BREAST CANCER BIOPSY WITH FNA
Did you know that the tissue in your breast’s density level is critical to understanding how at-risk you are for developing breast cancer? Also, more than half of half of the women in the United States have dense breast tissue. Breast tissue density falls into four categories:
- Predominantly Fatty (0 to 25-percent fibroglandular tissue)
- Scattered Fibroglandular (25 to 50-percent fibroglandular tissue)
- Heterogeneously Dense (50 to 75-percent fibroglandular tissue)
- Extremely Dense (greater than 75-percent fibroglandular tissue)
If you have denser breast tissue, your doctor may recommend fine needle aspiration of the breast for a closer look. This is because more dense breast tissue makes it harder for your doctor to detect early breast cancer signs.
Instead of relying on images through a mammogram, a FNA collects tissue samples. Where early breast cancer lumps and fibroglandular tissue look very similar, they differ at a cellular level. These differences are generally easy for your doctor to see, and it can help get earlier detection.
Early detection is extremely important when it comes to breast cancer because it can spread and advance if you mistake it for something harmless like fibroglandular tissue or a benign lump.
Early Detection For Breast Cancer
Make an Appointment with Dr. Nadelman
Early detection is very important and can sometimes be the difference between life or death. If you notice that something is off with your health or you experience any of these symptoms, play it safe and make an appointment to discuss your concerns with your doctor. Paying attention and knowing your body not only helps with early breast cancer detection, but also other underlying medical conditions that could be affecting your daily life.
Talk to your doctor today about FNA for breast cancer so they can refer you to our clinic. Breast Cancer can’t wait.
WHAT IS THE BEST OPTION FOR BREAST CANCER BIOPSY?
An FNA biopsy is one of the choices for making a breast cancer diagnosis. Quick, relatively easy and typically less expensive than other strategies like an open biopsy, an FNA biopsy can often deliver an answer within a day or two. A fine needle aspiration specialist can perform the test in his or her office, and the cells can be immediately examined under a microscope. The procedure does not require extensive preparation and down time is not usually necessary. FNA biopsy makes breast cancer classification faster.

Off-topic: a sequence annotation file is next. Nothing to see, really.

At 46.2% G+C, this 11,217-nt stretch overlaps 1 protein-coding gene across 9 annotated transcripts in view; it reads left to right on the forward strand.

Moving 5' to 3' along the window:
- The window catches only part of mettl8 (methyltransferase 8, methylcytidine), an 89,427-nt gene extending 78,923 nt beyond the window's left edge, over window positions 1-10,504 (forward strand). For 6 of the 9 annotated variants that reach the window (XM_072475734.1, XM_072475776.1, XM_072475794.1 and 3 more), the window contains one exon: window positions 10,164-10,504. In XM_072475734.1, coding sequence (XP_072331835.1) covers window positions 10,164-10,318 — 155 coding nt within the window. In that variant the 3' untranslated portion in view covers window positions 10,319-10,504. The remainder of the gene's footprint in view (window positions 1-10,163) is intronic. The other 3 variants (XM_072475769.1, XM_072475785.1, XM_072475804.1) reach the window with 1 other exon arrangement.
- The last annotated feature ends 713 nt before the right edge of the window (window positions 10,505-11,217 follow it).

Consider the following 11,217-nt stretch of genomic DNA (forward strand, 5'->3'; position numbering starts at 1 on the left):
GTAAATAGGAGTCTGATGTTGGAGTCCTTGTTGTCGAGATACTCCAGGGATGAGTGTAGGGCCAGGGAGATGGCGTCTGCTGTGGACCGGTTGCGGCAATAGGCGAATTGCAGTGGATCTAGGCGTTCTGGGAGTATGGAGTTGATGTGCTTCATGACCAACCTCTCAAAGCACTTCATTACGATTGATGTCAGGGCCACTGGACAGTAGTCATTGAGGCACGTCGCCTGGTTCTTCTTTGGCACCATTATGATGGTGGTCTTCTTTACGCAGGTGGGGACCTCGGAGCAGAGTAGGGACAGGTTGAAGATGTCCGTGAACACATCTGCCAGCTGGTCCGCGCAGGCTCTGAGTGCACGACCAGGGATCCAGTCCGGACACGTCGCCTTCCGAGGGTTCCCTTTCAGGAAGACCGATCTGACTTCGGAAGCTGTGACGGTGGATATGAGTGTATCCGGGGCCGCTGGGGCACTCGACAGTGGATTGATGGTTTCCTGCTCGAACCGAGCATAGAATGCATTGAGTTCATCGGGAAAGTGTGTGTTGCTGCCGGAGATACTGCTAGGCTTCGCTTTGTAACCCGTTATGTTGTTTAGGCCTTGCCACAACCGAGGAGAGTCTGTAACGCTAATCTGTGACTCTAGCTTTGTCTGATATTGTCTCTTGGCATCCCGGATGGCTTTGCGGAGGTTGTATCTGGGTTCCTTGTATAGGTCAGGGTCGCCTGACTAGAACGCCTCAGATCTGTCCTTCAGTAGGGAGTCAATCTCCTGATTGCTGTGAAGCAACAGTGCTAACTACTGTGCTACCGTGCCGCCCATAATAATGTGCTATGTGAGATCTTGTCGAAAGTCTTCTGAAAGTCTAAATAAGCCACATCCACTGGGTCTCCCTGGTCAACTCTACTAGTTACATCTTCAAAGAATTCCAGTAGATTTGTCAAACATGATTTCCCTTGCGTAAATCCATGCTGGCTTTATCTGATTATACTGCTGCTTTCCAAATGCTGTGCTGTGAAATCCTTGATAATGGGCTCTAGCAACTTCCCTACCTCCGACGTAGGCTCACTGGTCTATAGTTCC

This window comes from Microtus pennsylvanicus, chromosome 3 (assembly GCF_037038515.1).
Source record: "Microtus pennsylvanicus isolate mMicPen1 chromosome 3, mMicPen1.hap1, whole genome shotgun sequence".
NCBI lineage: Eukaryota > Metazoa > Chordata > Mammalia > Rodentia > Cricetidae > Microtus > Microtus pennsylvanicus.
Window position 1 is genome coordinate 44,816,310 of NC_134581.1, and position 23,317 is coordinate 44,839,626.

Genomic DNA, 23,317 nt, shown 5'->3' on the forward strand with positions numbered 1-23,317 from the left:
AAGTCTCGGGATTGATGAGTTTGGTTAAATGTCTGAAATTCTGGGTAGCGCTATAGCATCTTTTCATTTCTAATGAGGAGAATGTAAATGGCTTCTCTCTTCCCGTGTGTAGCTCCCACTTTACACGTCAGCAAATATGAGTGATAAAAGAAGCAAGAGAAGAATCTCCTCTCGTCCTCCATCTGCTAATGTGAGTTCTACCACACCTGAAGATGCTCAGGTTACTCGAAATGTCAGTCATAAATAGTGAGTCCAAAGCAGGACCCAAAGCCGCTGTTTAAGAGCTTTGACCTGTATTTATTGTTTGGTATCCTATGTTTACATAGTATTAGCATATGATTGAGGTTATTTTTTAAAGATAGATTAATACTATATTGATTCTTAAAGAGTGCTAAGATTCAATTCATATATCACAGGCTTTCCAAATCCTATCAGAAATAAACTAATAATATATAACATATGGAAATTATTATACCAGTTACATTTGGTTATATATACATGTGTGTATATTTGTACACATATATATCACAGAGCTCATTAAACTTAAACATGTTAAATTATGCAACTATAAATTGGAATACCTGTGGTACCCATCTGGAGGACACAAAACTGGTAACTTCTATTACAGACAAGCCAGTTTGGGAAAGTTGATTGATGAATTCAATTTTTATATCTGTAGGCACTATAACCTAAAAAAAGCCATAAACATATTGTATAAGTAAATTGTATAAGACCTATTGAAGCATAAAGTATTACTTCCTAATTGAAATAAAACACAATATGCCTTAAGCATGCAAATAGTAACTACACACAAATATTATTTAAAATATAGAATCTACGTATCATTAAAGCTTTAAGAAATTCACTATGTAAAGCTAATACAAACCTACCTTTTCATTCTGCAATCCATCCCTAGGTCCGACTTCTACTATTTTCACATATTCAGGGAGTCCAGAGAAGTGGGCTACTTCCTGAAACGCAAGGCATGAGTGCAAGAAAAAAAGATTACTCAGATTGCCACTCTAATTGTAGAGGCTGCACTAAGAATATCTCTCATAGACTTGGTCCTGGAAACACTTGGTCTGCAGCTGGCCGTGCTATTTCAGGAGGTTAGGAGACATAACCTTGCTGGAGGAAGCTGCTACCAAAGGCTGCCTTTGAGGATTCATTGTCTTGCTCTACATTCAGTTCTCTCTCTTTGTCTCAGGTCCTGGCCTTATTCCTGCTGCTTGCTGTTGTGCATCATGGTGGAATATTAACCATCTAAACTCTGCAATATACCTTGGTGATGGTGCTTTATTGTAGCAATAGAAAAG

When you arrive at your fine needle aspiration of the breast, your doctor will sterilize the area and ask you to relax. They’ll then insert a very thin and hollow needle into your breast to get to the lump. Once they get to the lump, they’ll extract a small amount of cells up through the needle and into a collection area.
These samples get sent off to the lab for testing. They may use an ultrasound to guide the needle, but it’s not always necessary. You’ll get your results in a few days after having the procedure. It’s minimally invasive, and people are usually back to their normal routines quickly.
FNA can help to save lives by helping doctors tell the difference between simple fatty tissue and a cancerous lump. Additionally, FNA is a way for doctors to test very small lumps and catch the cancer in the very early stages. This is excellent news because the earlier the cancer gets caught, the better the outcome.
Dr. Celina Nadelman, M.D., is one of very few doctors in the U.S. to uniquely serve as both a board certified cytopathologist and a fine needle aspiration (FNA) specialist. In addition to operating her own FNA clinic and in-office laboratory practice in Beverly Hills, California, Dr. Nadelman performs the same dual-role services at Los Angeles County’s Martin Luther King, Jr. Outpatient Center, and is also a clinical instructor at UCLA’s David Geffen School of Medicine Greater Los Angeles Training Cytotechnology Consortium.
CELINA NADELMAN, M.D.